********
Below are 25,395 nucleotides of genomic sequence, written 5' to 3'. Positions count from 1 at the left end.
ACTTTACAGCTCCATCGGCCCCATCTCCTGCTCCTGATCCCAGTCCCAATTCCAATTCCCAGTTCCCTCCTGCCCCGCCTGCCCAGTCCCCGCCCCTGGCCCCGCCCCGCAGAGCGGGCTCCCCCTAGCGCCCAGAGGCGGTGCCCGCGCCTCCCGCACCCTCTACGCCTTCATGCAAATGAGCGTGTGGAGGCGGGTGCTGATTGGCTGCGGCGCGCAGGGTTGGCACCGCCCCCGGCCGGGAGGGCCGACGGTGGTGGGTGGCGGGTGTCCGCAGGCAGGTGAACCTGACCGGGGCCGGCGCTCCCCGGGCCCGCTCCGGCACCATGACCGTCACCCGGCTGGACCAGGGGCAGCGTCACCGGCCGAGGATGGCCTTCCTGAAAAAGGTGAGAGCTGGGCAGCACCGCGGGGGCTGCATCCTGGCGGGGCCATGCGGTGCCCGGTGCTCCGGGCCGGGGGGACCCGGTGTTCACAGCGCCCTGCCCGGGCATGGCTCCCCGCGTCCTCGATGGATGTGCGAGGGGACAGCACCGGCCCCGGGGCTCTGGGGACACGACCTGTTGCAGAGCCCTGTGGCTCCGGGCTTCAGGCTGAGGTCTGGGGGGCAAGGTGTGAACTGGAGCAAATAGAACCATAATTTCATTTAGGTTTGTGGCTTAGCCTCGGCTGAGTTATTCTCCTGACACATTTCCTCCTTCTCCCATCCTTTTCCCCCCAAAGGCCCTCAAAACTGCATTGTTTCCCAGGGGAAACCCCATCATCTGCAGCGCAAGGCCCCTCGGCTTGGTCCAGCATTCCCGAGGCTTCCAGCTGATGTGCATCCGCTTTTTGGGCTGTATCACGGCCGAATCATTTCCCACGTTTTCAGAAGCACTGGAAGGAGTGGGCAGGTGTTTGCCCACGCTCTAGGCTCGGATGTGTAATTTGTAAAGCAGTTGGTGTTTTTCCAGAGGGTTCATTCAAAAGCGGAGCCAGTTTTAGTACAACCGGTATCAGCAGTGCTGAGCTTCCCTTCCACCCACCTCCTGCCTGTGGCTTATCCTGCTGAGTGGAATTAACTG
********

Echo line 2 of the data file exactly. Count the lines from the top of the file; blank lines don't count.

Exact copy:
ACTTTACAGCTCCATCGGCCCCATCTCCTGCTCCTGATCCCAGTCCCAATTCCAATTCCCAGTTCCCTCCTGCCCCGCCTGCCCAGTCCCCGCCCCTGGCCCCGCCCCGCAGAGCGGGCTCCCCCTAGCGCCCAGAGGCGGTGCCCGCGCCTCCCGCACCCTCTACGCCTTCATGCAAATGAGCGTGTGGAGGCGGGTGCTGATTGGCTGCGGCGCGCAGGGTTGGCACCGCCCCCGGCCGGGAGGGCCGACGGTGGTGGGTGGCGGGTGTCCGCAGGCAGGTGAACCTGACCGGGGCCGGCGCTCCCCGGGCCCGCTCCGGCACCATGACCGTCACCCGGCTGGACCAGGGGCAGCGTCACCGGCCGAGGATGGCCTTCCTGAAAAAGGTGAGAGCTGGGCAGCACCGCGGGGGCTGCATCCTGGCGGGGCCATGCGGTGCCCGGTGCTCCGGGCCGGGGGGACCCGGTGTTCACAGCGCCCTGCCCGGGCATGGCTCCCCGCGTCCTCGATGGATGTGCGAGGGGACAGCACCGGCCCCGGGGCTCTGGGGACACGACCTGTTGCAGAGCCCTGTGGCTCCGGGCTTCAGGCTGAGGTCTGGGGGGCAAGGTGTGAACTGGAGCAAATAGAACCATAATTTCATTTAGGTTTGTGGCTTAGCCTCGGCTGAGTTATTCTCCTGACACATTTCCTCCTTCTCCCATCCTTTTCCCCCCAAAGGCCCTCAAAACTGCATTGTTTCCCAGGGGAAACCCCATCATCTGCAGCGCAAGGCCCCTCGGCTTGGTCCAGCATTCCCGAGGCTTCCAGCTGATGTGCATCCGCTTTTTGGGCTGTATCACGGCCGAATCATTTCCCACGTTTTCAGAAGCACTGGAAGGAGTGGGCAGGTGTTTGCCCACGCTCTAGGCTCGGATGTGTAATTTGTAAAGCAGTTGGTGTTTTTCCAGAGGGTTCATTCAAAAGCGGAGCCAGTTTTAGTACAACCGGTATCAGCAGTGCTGAGCTTCCCTTCCACCCACCTCCTGCCTGTGGCTTATCCTGCTGAGTGGAATTAACTG